According to Alcoa, it was a perfect marriage. Alcoa promised to respect all the contracts and agreements concluded by Alcan with governments and communities. Alcos also promised to pursue the projects already announced.

On May 22, Alcan’s Board of Directors unequivocally rejected Alcoa’s offer. At the same time, Alcan announced that it was negotiating with other companies.

On May 24, Alcoa declared that, after having studied Alcan’s negative response, nothing encouraged it to re-evaluate its offer. Alcoa’s offer to Alcan’s shareholders represented a gain of 35% over the average value of the Alcan share during the month preceding the offer.

On May 25, Alcan issued a press release stating that it was prepared to study an improved offer from its rival, Alcoa, or that it could even be tempted to reverse the roles and purchase Alcoa itself.

Rumours of negotiations with BHP Billiton, Rio Tinto CVRD and Norsk Hydro inflated the value of Alcan’s shares, which closed at $904.25 on May 28, 2007, an increase of 40% in one month.

On July 12, Rio Tinto made a registered offer for Alcan, evaluated at U.S. $40 billion, or $101.00 per share, in cash. On the same day, the Chairman of Alcan’s Board of Directors recommended that shareholders accept Rio Tinto’s offer. It was not to be a merger of equal to equal, but a clear takeover of Alcan by Rio Tinto.

Rio Tinto, an Anglo-Australian mining giant, knew Quebec very well since it was the owner of the Iron Ore Company (IOC) and QIT-Fer et Titane, now Rio Tinto, Fer et Titane. Rio Tinto agreed to respect all contracts and agreements concluded by Alcan and to make Montreal the world centre of the activities of the primary metal division.

On July 17, Rio Tinto and Alcan confirmed the sale of the Alcan Packaging division and the possibility that other divisions would also be sold.

U.S., Canadian and European regulatory authorities approved the transaction. The shareholders of Rio Tinto approved the purchase of Alcan officially on September 28, 2007. Alcan was integrated to Rio Tinto to form Rio Tinto Alcan.

A few weeks after it appeared that the affair had been finalized, another development occurred. On November 8, the Anglo-Australian mining company BHP Billiton declared that it had submitted a public offer to purchase its rival, Rio Tinto, valued at approximately $140 billion; however, Rio Tinto rejected the offer, considering it insufficient. Rio Tinto reversed its stand on December 3 and agreed to carry on discussions with BHP Billiton, the largest mining company in the world.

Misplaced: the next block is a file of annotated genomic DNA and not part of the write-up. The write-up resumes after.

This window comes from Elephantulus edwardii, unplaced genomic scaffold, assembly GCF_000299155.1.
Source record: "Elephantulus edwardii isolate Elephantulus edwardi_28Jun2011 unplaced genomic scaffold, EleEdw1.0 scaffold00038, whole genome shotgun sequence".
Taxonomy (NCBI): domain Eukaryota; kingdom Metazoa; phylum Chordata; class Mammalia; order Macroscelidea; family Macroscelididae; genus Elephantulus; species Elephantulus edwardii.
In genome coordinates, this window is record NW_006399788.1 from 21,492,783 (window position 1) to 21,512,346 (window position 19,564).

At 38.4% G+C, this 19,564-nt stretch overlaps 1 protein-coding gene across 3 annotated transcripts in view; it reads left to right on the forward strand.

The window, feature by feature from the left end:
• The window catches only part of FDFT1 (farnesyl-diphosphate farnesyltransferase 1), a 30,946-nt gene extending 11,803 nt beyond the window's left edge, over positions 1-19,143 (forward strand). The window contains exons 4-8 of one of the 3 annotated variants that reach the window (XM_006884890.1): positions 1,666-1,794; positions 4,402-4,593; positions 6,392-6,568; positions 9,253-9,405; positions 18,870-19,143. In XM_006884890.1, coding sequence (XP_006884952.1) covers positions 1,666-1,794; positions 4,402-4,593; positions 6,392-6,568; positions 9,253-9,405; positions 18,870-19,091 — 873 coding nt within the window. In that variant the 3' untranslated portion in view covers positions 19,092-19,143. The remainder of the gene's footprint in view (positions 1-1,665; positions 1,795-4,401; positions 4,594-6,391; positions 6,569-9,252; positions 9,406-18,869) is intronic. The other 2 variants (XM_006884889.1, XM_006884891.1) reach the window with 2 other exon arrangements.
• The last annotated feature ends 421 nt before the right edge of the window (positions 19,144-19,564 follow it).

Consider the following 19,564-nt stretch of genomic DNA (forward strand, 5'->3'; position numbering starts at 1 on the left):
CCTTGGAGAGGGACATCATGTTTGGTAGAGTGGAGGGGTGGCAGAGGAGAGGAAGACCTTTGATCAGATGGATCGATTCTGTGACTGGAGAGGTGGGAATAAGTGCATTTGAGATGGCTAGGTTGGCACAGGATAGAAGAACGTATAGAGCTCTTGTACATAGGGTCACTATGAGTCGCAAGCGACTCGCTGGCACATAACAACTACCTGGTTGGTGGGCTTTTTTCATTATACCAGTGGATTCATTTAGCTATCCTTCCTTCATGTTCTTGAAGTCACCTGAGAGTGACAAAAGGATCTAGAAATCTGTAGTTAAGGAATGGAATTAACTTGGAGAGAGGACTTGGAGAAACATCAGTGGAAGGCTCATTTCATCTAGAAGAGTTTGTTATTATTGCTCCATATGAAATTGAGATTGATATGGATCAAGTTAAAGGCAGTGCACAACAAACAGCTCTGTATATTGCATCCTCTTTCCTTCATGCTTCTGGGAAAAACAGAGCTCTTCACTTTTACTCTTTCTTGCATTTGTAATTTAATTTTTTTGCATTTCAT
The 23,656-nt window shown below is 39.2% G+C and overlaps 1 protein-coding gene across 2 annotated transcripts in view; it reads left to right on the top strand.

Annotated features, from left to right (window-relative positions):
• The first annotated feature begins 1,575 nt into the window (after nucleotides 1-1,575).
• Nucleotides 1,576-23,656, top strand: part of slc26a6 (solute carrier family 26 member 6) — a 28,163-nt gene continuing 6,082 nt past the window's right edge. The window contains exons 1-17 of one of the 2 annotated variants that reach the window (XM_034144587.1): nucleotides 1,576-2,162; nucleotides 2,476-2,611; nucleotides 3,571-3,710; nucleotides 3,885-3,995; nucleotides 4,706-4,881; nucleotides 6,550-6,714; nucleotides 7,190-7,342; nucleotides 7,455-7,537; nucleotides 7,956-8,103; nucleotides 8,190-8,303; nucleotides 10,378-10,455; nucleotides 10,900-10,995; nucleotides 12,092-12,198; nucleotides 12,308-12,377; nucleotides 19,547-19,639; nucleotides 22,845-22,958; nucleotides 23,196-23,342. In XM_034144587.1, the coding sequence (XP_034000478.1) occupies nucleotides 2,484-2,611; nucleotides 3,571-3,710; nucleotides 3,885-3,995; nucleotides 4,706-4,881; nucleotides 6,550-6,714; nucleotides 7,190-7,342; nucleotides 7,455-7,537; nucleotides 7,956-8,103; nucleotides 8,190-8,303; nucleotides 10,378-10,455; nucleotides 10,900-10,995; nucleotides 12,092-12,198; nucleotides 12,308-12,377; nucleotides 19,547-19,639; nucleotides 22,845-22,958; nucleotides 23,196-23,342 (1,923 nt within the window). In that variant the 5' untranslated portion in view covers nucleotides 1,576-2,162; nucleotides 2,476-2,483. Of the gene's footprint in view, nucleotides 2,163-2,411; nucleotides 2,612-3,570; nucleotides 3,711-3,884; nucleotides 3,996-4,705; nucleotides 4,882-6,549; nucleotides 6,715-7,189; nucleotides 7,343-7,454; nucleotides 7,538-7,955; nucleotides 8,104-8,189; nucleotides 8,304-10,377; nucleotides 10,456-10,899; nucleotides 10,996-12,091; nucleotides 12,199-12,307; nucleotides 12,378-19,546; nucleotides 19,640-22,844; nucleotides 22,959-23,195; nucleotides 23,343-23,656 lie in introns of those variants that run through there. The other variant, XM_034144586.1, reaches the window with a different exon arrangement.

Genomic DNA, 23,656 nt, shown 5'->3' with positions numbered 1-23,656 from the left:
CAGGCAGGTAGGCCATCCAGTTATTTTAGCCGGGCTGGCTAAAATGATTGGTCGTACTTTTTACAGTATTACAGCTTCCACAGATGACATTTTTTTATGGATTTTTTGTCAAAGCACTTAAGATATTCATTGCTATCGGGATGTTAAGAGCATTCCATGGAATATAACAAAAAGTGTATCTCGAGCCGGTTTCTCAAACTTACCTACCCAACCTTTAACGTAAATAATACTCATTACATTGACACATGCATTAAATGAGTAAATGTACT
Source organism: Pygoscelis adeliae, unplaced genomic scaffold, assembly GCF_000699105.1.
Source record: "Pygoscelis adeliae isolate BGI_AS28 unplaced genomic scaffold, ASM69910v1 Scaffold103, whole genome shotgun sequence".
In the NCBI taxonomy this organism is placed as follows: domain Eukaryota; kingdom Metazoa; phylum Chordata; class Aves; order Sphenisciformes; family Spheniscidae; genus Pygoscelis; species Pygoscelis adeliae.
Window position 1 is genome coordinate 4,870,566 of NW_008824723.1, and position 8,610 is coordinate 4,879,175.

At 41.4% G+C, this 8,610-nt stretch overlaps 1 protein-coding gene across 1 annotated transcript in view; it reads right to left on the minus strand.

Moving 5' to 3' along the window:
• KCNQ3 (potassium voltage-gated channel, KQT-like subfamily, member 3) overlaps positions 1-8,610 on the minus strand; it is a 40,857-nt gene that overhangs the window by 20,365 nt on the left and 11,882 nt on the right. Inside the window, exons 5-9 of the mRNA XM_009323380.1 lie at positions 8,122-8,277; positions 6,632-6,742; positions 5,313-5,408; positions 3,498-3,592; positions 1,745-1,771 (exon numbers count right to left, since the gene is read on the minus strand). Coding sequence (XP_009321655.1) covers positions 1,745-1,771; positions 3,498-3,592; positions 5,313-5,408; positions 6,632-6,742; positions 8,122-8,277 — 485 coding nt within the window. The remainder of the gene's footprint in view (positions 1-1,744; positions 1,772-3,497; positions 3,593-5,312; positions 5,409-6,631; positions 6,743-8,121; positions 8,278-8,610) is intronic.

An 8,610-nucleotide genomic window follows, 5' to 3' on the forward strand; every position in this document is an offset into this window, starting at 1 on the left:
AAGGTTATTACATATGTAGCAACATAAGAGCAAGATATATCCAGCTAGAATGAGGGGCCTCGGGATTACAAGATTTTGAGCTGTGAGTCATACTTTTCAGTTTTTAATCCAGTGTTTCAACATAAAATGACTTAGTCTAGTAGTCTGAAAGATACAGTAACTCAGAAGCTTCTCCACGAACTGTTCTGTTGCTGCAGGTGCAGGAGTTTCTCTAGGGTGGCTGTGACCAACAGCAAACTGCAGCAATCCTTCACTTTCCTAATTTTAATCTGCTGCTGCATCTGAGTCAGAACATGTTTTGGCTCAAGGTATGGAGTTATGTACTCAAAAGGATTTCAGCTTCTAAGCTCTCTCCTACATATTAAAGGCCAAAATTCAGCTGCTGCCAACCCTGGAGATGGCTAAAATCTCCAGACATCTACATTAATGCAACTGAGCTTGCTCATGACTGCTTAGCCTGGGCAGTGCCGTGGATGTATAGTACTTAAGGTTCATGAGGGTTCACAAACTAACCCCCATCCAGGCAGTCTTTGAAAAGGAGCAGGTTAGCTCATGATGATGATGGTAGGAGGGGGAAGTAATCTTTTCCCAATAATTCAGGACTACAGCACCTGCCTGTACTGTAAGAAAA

On February 6, 2008, BHP Billiton submitted a formal offer for Rio Tinto, which was rejected. According to the terms of the public offer to purchase, BHP Billiton intended to absorb Rio Tinto by exchanging 3.4 shares of BHP for every Rio Tinto share, representing a disbursement of some U.S. $170 billion. This transaction could, however, only go ahead if it met the requirements of regulatory organizations based in Europe, China and the United States. In July 2008, the transaction took an important step with the American authorities responsible for corporate mergers, the conclusion, before its expiry, of the Hart-Scott-Rodino (HSR) waiting period imposed by the U.S. Department of Justice and the Federal Trade Commission. However, on November 25, 2008, BHP Billiton decided not to go ahead with the offer to purchase Rio Tinto, deeming the offer not to be in the best interest of its shareholders.


The Canadian aluminium industry has progressively been closing the older smelters that use Söderberg cells. These are being replaced with plants using prebaked-anode cells. The Government of Quebec has passed environmental legislation that will be enacted in 2015. At that time, smelters with Söderberg cells will no longer be compliant and will have to be either closed or modernized. The Beauharnois smelter was therefore closed in 2009. One of Alcoa’s Baie-Comeau smelter’s potlines has also been shut down and will be replaced with prebaked cells. As for Rio Tinto Alcan’s Kitimat smelter, the Company has announced in 2011 an additional investment of $300 million to modernize this smelter located in B.C. Rio Tinto Alcan also announced the first phase of the AP60 plant – the latest generation of its benchmark AP technology – which will have 38 pots and an annual production capacity of 60,000 tonnes of aluminium. It is slated to start up by 2013. The AP60 technology has 40% higher metal output while being the most environment-friendly technology available on the market.

President's Editorial